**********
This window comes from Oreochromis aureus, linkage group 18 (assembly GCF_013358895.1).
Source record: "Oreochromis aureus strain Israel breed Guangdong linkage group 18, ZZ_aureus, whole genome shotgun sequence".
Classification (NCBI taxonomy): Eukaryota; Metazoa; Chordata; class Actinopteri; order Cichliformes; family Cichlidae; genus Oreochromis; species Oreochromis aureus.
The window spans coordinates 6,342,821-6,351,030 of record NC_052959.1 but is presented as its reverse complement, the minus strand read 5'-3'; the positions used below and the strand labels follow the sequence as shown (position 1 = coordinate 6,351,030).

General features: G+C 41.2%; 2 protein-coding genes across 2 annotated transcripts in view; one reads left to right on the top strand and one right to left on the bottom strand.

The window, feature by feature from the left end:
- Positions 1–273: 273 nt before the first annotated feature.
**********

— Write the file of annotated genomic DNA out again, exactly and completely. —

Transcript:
This window comes from Oreochromis aureus, linkage group 18 (assembly GCF_013358895.1).
Source record: "Oreochromis aureus strain Israel breed Guangdong linkage group 18, ZZ_aureus, whole genome shotgun sequence".
Classification (NCBI taxonomy): Eukaryota; Metazoa; Chordata; class Actinopteri; order Cichliformes; family Cichlidae; genus Oreochromis; species Oreochromis aureus.
The window spans coordinates 6,342,821-6,351,030 of record NC_052959.1 but is presented as its reverse complement, the minus strand read 5'-3'; the positions used below and the strand labels follow the sequence as shown (position 1 = coordinate 6,351,030).

General features: G+C 41.2%; 2 protein-coding genes across 2 annotated transcripts in view; one reads left to right on the top strand and one right to left on the bottom strand.

The window, feature by feature from the left end:
- Positions 1–273: 273 nt before the first annotated feature.